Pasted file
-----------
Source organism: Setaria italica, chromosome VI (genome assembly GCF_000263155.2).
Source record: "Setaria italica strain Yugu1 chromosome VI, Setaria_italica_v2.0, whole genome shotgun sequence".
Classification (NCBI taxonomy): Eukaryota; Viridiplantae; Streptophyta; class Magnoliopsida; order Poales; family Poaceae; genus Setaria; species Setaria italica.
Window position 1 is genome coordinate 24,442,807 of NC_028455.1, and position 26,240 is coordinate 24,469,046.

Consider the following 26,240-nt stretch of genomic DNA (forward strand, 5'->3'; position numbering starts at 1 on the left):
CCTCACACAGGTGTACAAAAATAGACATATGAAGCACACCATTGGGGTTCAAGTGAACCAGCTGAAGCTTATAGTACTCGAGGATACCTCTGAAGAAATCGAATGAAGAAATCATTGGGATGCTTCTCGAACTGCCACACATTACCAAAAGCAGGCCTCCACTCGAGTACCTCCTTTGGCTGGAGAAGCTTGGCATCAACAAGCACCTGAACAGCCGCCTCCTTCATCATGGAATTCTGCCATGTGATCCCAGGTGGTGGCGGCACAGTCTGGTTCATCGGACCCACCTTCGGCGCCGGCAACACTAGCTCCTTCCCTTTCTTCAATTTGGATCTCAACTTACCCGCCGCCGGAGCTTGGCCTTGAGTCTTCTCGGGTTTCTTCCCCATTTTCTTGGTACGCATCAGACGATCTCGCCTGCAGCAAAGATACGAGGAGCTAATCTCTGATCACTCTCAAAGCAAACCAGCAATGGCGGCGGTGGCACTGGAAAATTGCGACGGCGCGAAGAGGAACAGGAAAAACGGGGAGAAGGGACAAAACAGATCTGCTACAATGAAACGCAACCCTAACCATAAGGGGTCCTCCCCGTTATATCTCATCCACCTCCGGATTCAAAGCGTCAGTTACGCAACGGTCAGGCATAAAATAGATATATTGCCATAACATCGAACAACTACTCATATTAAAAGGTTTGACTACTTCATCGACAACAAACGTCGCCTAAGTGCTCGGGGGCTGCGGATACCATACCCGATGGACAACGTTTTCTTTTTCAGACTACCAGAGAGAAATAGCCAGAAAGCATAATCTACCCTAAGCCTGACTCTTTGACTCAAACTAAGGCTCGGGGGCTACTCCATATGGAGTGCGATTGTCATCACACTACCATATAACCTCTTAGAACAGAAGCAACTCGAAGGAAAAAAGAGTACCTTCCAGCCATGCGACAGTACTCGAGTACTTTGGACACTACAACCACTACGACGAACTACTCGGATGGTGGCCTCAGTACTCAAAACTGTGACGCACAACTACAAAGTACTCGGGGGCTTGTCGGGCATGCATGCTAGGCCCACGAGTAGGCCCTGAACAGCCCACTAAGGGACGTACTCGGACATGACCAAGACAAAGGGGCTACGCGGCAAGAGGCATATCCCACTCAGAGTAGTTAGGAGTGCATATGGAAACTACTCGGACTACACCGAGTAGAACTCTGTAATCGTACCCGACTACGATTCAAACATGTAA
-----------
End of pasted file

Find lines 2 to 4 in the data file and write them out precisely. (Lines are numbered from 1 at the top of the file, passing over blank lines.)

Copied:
Source record: "Setaria italica strain Yugu1 chromosome VI, Setaria_italica_v2.0, whole genome shotgun sequence".
Classification (NCBI taxonomy): Eukaryota; Viridiplantae; Streptophyta; class Magnoliopsida; order Poales; family Poaceae; genus Setaria; species Setaria italica.
Window position 1 is genome coordinate 24,442,807 of NC_028455.1, and position 26,240 is coordinate 24,469,046.